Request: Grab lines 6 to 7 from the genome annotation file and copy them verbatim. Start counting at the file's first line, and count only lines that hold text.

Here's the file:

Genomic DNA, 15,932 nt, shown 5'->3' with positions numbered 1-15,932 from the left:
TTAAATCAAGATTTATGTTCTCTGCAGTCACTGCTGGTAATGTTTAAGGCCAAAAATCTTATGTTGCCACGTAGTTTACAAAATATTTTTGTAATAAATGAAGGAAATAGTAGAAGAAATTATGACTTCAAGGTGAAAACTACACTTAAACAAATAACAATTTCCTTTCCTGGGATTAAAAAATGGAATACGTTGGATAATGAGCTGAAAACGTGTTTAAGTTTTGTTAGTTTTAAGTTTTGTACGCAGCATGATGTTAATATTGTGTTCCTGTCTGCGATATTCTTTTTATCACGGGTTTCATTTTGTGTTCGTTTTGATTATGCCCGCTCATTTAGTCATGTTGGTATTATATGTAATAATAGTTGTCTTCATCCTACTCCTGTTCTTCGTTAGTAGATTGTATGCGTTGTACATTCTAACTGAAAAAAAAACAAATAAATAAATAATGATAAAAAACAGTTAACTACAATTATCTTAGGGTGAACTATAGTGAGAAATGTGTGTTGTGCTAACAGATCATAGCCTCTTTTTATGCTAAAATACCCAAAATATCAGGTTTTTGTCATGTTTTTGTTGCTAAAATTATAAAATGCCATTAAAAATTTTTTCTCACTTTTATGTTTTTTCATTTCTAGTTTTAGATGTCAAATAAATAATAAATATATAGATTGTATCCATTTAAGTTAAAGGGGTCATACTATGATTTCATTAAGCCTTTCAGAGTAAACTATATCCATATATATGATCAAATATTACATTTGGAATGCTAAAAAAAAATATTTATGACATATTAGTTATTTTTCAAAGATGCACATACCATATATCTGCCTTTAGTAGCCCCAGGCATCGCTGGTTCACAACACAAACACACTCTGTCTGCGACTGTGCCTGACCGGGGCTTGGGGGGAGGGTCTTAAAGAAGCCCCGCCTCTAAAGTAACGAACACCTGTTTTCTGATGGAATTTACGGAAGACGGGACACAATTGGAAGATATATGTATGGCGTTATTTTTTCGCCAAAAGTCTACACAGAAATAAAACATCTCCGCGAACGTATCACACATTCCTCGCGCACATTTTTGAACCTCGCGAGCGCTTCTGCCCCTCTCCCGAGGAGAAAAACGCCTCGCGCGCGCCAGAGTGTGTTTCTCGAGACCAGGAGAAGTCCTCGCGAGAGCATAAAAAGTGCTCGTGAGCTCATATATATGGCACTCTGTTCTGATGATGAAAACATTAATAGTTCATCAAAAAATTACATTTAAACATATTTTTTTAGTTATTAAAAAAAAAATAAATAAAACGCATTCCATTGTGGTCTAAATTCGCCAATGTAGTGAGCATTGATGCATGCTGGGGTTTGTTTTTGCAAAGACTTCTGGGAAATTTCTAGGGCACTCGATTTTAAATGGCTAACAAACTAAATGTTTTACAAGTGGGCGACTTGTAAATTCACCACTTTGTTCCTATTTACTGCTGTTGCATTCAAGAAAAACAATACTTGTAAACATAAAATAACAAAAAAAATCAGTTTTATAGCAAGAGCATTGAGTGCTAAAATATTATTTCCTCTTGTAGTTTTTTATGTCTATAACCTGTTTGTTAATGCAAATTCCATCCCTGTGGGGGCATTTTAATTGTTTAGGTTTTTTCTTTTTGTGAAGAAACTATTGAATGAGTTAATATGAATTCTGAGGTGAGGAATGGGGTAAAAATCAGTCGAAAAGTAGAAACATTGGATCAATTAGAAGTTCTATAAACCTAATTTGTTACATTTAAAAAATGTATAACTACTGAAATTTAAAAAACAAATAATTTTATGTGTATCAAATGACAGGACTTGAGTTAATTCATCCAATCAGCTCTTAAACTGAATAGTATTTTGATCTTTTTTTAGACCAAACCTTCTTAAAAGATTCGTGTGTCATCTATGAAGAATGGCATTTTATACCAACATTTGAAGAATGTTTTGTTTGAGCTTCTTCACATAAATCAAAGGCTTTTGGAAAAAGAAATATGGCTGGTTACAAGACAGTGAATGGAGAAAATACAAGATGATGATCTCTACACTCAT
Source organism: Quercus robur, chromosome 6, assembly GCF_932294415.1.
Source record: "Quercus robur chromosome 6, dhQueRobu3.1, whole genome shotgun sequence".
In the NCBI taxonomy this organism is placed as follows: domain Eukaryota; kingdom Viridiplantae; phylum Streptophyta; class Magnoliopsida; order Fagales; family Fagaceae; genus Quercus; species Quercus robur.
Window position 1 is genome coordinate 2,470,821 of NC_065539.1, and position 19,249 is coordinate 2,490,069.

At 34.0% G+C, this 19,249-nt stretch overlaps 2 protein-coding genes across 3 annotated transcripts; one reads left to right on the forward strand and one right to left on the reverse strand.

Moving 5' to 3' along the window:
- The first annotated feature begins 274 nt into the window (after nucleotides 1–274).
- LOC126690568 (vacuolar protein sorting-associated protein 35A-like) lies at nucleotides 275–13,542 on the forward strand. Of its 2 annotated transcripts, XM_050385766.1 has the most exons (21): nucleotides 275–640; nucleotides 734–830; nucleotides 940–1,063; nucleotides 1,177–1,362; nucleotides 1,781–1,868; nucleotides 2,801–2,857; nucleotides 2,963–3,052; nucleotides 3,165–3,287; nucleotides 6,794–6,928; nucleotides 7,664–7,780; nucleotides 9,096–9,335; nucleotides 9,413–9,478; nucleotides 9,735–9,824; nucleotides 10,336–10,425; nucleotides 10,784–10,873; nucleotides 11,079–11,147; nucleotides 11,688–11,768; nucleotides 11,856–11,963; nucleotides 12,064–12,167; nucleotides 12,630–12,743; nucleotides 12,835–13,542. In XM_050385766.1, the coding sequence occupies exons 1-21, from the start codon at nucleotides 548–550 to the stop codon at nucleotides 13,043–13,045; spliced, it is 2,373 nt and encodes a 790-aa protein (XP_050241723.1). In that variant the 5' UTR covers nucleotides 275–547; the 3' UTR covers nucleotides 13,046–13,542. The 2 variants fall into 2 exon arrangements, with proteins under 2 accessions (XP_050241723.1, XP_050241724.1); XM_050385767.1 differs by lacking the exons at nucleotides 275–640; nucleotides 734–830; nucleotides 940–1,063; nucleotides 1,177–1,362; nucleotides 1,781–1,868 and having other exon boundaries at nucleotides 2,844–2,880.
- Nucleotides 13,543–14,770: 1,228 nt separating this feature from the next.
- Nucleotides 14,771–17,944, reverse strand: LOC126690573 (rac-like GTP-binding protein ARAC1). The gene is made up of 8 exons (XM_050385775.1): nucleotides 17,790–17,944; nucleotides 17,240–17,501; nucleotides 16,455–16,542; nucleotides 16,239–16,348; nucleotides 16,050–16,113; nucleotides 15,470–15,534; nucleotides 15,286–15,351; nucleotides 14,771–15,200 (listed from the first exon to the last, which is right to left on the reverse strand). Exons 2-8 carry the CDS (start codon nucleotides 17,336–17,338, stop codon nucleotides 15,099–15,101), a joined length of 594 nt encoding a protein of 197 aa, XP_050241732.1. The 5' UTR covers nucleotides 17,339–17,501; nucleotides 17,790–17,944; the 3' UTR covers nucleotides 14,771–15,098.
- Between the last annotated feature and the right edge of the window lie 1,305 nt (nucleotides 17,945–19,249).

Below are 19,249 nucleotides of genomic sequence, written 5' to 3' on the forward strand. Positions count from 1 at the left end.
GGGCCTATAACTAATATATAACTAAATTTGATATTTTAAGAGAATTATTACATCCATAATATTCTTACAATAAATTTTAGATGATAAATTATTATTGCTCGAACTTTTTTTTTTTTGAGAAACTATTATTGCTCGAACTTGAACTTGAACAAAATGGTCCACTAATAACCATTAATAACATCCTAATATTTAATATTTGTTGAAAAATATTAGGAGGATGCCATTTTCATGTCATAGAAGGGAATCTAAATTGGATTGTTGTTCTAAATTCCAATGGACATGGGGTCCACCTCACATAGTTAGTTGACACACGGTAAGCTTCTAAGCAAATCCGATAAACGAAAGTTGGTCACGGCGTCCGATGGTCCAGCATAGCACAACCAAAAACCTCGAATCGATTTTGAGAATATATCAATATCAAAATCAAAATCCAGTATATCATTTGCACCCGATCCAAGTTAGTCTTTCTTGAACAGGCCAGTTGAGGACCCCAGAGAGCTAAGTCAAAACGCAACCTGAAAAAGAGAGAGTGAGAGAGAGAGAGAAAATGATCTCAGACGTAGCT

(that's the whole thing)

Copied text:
Window position 1 is genome coordinate 2,470,821 of NC_065539.1, and position 19,249 is coordinate 2,490,069.

At 34.0% G+C, this 19,249-nt stretch overlaps 2 protein-coding genes across 3 annotated transcripts; one reads left to right on the forward strand and one right to left on the reverse strand.